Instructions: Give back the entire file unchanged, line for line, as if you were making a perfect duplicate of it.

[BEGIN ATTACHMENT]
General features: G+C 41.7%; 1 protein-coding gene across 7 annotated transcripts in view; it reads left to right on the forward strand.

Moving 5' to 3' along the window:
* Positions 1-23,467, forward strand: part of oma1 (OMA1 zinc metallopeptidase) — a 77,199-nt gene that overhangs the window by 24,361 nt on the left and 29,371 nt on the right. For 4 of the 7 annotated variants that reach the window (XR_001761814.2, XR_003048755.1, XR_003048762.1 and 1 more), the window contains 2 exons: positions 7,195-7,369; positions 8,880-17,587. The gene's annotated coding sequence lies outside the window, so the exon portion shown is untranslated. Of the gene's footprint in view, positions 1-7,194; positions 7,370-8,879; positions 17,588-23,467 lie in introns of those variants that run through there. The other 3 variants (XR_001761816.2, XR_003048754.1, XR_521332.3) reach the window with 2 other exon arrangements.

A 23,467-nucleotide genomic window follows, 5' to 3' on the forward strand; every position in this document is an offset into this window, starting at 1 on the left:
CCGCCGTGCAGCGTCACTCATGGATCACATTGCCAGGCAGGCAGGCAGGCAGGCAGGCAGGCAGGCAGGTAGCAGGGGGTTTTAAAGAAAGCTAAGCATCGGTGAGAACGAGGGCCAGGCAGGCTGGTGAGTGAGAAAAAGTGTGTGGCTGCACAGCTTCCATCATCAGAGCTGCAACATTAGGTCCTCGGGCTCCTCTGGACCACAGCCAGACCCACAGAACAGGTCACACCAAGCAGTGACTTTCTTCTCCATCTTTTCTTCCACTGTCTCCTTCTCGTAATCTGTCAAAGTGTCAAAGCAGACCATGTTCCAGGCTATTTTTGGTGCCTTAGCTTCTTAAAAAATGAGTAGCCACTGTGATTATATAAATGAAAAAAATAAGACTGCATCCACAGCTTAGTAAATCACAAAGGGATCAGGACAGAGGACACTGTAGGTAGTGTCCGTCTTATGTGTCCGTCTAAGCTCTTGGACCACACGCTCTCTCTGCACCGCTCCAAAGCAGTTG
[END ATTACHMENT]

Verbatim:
General features: G+C 41.7%; 1 protein-coding gene across 7 annotated transcripts in view; it reads left to right on the forward strand.

Moving 5' to 3' along the window:
* Positions 1-23,467, forward strand: part of oma1 (OMA1 zinc metallopeptidase) — a 77,199-nt gene that overhangs the window by 24,361 nt on the left and 29,371 nt on the right. For 4 of the 7 annotated variants that reach the window (XR_001761814.2, XR_003048755.1, XR_003048762.1 and 1 more), the window contains 2 exons: positions 7,195-7,369; positions 8,880-17,587. The gene's annotated coding sequence lies outside the window, so the exon portion shown is untranslated. Of the gene's footprint in view, positions 1-7,194; positions 7,370-8,879; positions 17,588-23,467 lie in introns of those variants that run through there. The other 3 variants (XR_001761816.2, XR_003048754.1, XR_521332.3) reach the window with 2 other exon arrangements.

A 23,467-nucleotide genomic window follows, 5' to 3' on the forward strand; every position in this document is an offset into this window, starting at 1 on the left:
CCGCCGTGCAGCGTCACTCATGGATCACATTGCCAGGCAGGCAGGCAGGCAGGCAGGCAGGCAGGCAGGTAGCAGGGGGTTTTAAAGAAAGCTAAGCATCGGTGAGAACGAGGGCCAGGCAGGCTGGTGAGTGAGAAAAAGTGTGTGGCTGCACAGCTTCCATCATCAGAGCTGCAACATTAGGTCCTCGGGCTCCTCTGGACCACAGCCAGACCCACAGAACAGGTCACACCAAGCAGTGACTTTCTTCTCCATCTTTTCTTCCACTGTCTCCTTCTCGTAATCTGTCAAAGTGTCAAAGCAGACCATGTTCCAGGCTATTTTTGGTGCCTTAGCTTCTTAAAAAATGAGTAGCCACTGTGATTATATAAATGAAAAAAATAAGACTGCATCCACAGCTTAGTAAATCACAAAGGGATCAGGACAGAGGACACTGTAGGTAGTGTCCGTCTTATGTGTCCGTCTAAGCTCTTGGACCACACGCTCTCTCTGCACCGCTCCAAAGCAGTTG